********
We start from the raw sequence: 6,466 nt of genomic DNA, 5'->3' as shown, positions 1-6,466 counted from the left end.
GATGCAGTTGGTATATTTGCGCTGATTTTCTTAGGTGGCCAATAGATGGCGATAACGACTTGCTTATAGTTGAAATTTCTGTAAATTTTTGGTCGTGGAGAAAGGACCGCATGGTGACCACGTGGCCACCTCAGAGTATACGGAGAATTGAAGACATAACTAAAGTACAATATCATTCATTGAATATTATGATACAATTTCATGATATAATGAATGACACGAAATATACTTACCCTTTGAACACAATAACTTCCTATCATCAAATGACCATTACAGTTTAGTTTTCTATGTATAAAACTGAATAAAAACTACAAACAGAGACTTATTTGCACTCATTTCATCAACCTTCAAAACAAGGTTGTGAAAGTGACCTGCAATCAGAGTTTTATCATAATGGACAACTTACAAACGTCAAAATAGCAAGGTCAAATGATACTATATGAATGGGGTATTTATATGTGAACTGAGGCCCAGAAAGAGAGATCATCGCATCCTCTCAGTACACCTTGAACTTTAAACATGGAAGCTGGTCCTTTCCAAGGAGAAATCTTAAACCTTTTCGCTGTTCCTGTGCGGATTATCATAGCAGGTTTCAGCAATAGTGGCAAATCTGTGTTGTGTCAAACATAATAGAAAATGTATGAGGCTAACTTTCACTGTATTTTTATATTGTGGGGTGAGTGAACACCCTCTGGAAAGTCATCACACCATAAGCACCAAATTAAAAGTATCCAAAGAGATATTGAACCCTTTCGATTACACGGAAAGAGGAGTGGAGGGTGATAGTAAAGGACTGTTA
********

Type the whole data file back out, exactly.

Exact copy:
We start from the raw sequence: 6,466 nt of genomic DNA, 5'->3' as shown, positions 1-6,466 counted from the left end.
GATGCAGTTGGTATATTTGCGCTGATTTTCTTAGGTGGCCAATAGATGGCGATAACGACTTGCTTATAGTTGAAATTTCTGTAAATTTTTGGTCGTGGAGAAAGGACCGCATGGTGACCACGTGGCCACCTCAGAGTATACGGAGAATTGAAGACATAACTAAAGTACAATATCATTCATTGAATATTATGATACAATTTCATGATATAATGAATGACACGAAATATACTTACCCTTTGAACACAATAACTTCCTATCATCAAATGACCATTACAGTTTAGTTTTCTATGTATAAAACTGAATAAAAACTACAAACAGAGACTTATTTGCACTCATTTCATCAACCTTCAAAACAAGGTTGTGAAAGTGACCTGCAATCAGAGTTTTATCATAATGGACAACTTACAAACGTCAAAATAGCAAGGTCAAATGATACTATATGAATGGGGTATTTATATGTGAACTGAGGCCCAGAAAGAGAGATCATCGCATCCTCTCAGTACACCTTGAACTTTAAACATGGAAGCTGGTCCTTTCCAAGGAGAAATCTTAAACCTTTTCGCTGTTCCTGTGCGGATTATCATAGCAGGTTTCAGCAATAGTGGCAAATCTGTGTTGTGTCAAACATAATAGAAAATGTATGAGGCTAACTTTCACTGTATTTTTATATTGTGGGGTGAGTGAACACCCTCTGGAAAGTCATCACACCATAAGCACCAAATTAAAAGTATCCAAAGAGATATTGAACCCTTTCGATTACACGGAAAGAGGAGTGGAGGGTGATAGTAAAGGACTGTTA